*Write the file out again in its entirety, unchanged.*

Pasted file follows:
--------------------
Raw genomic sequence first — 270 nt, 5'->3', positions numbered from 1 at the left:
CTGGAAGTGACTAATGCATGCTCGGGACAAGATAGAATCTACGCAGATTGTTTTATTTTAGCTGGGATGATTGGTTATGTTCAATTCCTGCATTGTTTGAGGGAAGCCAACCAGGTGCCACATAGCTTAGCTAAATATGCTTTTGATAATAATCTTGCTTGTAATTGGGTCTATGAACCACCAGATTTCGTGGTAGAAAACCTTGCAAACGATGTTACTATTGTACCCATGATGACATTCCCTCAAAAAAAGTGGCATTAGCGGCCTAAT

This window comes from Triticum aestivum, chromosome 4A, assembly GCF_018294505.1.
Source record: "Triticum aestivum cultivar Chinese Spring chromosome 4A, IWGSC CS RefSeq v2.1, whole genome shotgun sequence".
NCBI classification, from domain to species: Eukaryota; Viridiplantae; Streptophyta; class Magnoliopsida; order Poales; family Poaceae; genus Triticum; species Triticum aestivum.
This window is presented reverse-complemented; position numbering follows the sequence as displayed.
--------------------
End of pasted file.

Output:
Raw genomic sequence first — 270 nt, 5'->3', positions numbered from 1 at the left:
CTGGAAGTGACTAATGCATGCTCGGGACAAGATAGAATCTACGCAGATTGTTTTATTTTAGCTGGGATGATTGGTTATGTTCAATTCCTGCATTGTTTGAGGGAAGCCAACCAGGTGCCACATAGCTTAGCTAAATATGCTTTTGATAATAATCTTGCTTGTAATTGGGTCTATGAACCACCAGATTTCGTGGTAGAAAACCTTGCAAACGATGTTACTATTGTACCCATGATGACATTCCCTCAAAAAAAGTGGCATTAGCGGCCTAAT

This window comes from Triticum aestivum, chromosome 4A, assembly GCF_018294505.1.
Source record: "Triticum aestivum cultivar Chinese Spring chromosome 4A, IWGSC CS RefSeq v2.1, whole genome shotgun sequence".
NCBI classification, from domain to species: Eukaryota; Viridiplantae; Streptophyta; class Magnoliopsida; order Poales; family Poaceae; genus Triticum; species Triticum aestivum.
This window is presented reverse-complemented; position numbering follows the sequence as displayed.